Secretary Christina K. Daly said, “The stories published by the Miami Herald today do not accurately define the juvenile justice system in Florida or the many partners who are committed to serving youth and their families. Florida’s juvenile justice system is made up of stakeholders, service providers, and most importantly, individuals who care deeply about children and their success. Our agency works each day to continuously improve, and over the past six years, we have implemented aggressive, innovative reforms to build a better system for the thousands of youth who need the guidance our staff and services provide. 

 

 

“DJJ has not, does not and will not ever tolerate or condone mistreatment of children in our care. Staff who are not well intentioned to help transform the lives of our children have no place within this agency. Anyone who is found to have encouraged, enticed, or ordered youth to engage in fights or assault other youth is, and will be, held accountable to the full extent of the law, including criminal prosecution. We consistently work to identify, investigate and hold fully accountable any staff member who does not meet our high standards – both within DJJ facilities and with our contracted providers.

 

 

“Florida is proud to be recognized as a national leader for juvenile justice and to ensure the Department can continue to support high-quality officer recruitment and retention, Governor Rick Scott recently announced a proposed 10 percent pay increase for juvenile detention and probation officers. DJJ will continue to tirelessly work to provide safe and effective services for the youth and families that rely on our agency.”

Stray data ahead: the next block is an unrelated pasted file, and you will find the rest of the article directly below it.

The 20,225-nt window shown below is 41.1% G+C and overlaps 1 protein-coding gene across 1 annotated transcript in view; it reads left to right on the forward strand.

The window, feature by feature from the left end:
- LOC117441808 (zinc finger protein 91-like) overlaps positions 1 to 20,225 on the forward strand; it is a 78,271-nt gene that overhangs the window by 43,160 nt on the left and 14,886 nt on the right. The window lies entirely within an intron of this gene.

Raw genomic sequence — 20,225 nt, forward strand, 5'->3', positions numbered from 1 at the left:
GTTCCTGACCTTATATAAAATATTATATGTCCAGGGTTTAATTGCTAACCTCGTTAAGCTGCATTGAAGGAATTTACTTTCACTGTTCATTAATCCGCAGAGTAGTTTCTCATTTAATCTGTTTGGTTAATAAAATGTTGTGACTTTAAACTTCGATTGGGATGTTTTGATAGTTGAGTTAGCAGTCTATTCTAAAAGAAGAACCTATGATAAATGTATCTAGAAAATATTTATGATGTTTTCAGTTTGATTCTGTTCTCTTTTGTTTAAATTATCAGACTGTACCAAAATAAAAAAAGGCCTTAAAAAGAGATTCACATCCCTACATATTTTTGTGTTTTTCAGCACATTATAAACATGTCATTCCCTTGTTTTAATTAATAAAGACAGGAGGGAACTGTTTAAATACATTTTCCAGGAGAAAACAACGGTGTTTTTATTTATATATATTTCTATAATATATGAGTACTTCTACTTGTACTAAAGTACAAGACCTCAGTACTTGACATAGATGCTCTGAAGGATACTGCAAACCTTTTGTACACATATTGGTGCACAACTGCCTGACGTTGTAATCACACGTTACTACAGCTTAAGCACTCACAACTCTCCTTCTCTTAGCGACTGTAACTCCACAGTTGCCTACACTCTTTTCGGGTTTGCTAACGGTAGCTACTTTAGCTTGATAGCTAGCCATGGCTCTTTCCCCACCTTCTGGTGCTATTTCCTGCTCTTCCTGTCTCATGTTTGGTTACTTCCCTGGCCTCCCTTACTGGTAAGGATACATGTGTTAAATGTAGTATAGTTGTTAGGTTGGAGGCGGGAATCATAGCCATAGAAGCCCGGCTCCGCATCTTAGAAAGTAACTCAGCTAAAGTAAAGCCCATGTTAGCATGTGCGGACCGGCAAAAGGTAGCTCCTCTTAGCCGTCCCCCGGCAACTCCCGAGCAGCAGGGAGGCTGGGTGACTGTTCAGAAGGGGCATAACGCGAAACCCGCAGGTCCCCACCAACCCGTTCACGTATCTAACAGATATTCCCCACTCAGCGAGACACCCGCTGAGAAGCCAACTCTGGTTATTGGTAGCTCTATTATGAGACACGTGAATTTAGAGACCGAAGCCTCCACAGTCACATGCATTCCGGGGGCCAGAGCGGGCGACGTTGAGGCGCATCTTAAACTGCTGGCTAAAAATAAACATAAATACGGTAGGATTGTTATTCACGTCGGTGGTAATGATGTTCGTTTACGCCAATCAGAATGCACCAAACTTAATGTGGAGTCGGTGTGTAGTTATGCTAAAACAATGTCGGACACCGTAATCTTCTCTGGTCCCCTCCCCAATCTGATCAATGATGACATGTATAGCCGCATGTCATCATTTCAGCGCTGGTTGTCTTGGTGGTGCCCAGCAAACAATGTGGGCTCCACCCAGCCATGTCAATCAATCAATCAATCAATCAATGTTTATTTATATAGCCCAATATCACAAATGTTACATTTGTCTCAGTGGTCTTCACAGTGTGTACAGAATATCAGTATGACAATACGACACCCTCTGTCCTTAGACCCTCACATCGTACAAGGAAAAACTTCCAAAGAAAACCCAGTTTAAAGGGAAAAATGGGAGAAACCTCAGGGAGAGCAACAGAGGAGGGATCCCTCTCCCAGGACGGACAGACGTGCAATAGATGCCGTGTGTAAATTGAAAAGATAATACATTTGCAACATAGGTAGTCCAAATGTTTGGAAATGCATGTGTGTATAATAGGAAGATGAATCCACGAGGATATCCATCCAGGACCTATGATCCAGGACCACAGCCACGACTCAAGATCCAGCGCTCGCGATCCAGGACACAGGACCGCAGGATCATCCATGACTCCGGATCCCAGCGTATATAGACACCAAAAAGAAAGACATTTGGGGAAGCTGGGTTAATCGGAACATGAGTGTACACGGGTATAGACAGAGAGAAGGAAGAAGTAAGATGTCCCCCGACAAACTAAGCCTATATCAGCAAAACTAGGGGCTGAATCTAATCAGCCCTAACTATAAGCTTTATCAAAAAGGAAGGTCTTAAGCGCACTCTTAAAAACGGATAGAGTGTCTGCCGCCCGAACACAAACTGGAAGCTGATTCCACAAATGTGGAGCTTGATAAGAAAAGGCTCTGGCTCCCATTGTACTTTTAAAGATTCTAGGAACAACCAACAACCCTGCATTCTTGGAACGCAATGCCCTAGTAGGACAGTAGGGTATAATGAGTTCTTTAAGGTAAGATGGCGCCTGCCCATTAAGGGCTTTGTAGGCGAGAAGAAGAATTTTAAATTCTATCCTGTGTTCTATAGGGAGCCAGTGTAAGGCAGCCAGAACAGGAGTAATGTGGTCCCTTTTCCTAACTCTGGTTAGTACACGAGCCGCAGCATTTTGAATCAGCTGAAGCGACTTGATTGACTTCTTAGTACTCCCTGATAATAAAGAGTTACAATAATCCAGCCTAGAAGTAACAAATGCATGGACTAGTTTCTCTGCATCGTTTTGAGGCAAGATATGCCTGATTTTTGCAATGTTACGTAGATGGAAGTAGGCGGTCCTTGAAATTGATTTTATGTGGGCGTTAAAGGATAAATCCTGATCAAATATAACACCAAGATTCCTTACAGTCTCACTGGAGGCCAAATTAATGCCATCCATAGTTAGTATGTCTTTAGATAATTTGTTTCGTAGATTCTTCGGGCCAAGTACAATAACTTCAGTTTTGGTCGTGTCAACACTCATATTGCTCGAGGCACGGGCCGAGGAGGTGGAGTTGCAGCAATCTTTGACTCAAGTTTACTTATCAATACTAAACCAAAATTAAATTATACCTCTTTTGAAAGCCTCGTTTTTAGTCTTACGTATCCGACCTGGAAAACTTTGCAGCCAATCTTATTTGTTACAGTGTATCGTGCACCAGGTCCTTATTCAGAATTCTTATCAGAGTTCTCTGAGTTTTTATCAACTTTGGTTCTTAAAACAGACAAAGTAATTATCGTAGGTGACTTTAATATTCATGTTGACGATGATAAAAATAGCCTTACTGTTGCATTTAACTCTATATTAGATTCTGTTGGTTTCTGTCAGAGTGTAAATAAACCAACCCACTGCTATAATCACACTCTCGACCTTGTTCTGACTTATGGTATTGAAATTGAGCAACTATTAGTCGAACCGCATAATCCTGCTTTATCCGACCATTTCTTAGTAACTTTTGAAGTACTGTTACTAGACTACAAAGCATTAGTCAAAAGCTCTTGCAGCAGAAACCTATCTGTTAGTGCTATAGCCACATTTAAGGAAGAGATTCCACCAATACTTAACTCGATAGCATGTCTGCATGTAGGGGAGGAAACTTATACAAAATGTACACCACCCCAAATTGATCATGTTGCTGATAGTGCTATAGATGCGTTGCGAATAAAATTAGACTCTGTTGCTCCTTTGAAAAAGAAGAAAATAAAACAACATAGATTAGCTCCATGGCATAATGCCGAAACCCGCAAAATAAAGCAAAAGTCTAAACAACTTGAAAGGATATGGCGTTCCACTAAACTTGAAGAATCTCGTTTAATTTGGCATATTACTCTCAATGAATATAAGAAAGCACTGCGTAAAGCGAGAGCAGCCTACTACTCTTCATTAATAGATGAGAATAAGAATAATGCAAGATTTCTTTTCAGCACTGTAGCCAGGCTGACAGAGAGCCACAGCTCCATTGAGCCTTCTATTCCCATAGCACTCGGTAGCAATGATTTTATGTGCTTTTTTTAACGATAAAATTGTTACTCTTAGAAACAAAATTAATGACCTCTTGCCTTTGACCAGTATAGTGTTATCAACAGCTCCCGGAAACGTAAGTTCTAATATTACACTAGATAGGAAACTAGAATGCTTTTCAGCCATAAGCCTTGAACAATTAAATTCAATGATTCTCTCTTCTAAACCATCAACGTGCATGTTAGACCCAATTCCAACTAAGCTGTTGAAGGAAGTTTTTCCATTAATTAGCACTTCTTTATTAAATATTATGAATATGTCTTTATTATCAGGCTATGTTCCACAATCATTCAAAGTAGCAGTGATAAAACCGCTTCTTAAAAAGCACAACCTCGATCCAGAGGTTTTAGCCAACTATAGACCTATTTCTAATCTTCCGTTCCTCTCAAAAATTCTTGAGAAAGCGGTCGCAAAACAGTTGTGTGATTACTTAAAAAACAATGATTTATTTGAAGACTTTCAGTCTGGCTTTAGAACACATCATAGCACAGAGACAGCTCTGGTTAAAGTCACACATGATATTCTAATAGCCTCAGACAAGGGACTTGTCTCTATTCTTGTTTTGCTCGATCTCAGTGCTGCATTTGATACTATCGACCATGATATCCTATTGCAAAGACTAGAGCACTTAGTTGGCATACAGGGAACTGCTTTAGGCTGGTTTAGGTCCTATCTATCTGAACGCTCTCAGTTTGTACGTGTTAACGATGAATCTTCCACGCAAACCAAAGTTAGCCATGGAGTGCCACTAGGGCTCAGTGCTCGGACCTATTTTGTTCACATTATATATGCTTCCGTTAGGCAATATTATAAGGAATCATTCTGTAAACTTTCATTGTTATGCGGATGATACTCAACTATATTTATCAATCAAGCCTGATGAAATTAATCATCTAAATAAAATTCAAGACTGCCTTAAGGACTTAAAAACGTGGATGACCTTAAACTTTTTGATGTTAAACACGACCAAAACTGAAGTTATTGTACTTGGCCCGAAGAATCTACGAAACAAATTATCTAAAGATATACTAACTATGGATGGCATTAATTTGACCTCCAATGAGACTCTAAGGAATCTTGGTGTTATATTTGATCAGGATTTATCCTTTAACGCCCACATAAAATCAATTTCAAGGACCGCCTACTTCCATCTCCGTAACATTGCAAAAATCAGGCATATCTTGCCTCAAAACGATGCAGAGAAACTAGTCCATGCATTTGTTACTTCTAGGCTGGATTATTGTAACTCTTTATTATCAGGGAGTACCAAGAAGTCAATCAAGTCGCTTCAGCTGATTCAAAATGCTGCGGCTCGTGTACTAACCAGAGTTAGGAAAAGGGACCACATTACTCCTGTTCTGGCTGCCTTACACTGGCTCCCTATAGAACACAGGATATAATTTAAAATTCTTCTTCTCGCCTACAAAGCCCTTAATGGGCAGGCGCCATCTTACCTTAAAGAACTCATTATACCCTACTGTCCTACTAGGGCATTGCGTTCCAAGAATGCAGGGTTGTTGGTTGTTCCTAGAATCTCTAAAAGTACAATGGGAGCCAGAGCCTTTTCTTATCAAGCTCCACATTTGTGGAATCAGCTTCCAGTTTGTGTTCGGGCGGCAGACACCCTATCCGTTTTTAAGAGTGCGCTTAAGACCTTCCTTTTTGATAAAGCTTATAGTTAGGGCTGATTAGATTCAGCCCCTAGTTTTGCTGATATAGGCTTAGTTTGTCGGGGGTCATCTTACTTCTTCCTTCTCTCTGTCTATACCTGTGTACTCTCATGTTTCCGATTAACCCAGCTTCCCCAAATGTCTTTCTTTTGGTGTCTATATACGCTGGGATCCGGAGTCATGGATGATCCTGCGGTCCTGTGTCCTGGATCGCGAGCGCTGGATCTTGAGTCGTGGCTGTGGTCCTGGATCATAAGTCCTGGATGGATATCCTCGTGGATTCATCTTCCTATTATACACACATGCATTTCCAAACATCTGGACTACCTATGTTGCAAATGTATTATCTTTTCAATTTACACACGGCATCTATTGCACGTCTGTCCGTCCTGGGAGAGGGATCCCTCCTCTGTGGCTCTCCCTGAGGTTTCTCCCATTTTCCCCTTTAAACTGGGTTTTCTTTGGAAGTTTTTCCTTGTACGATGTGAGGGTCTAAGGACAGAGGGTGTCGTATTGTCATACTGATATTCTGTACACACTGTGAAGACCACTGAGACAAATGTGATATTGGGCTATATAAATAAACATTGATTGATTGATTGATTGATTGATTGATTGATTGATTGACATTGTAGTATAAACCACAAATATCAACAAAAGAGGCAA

First and foremost, the Miami Herald fails to recognize that the transformation of our juvenile justice system in recent years is producing results:

 

  • Florida has the lowest juvenile arrest rate in more than 40 years.
  • DJJ has reduced the use of residential commitment for low-moderate risk youth by 60 percent.
  • DJJ has the lowest recidivism for youth on probation that the agency has ever seen.

 

While DJJ worked for two years in a collaborative and transparent relationship with the Miami Herald on these stories, much of the information provided by the agency was left out, mischaracterized or dismissed without reason.

 

 

DJJ THOROUGHLY INVESTIGATES ANY ALLEGATIONS AGAINST STAFF

 

 

Regardless of whether in state-run detention facilities or privately contracted residential commitment programs, any allegation made regarding the care and safety of youth is thoroughly investigated by the Department to ensure youth are safe and staff are meeting our high standards of care.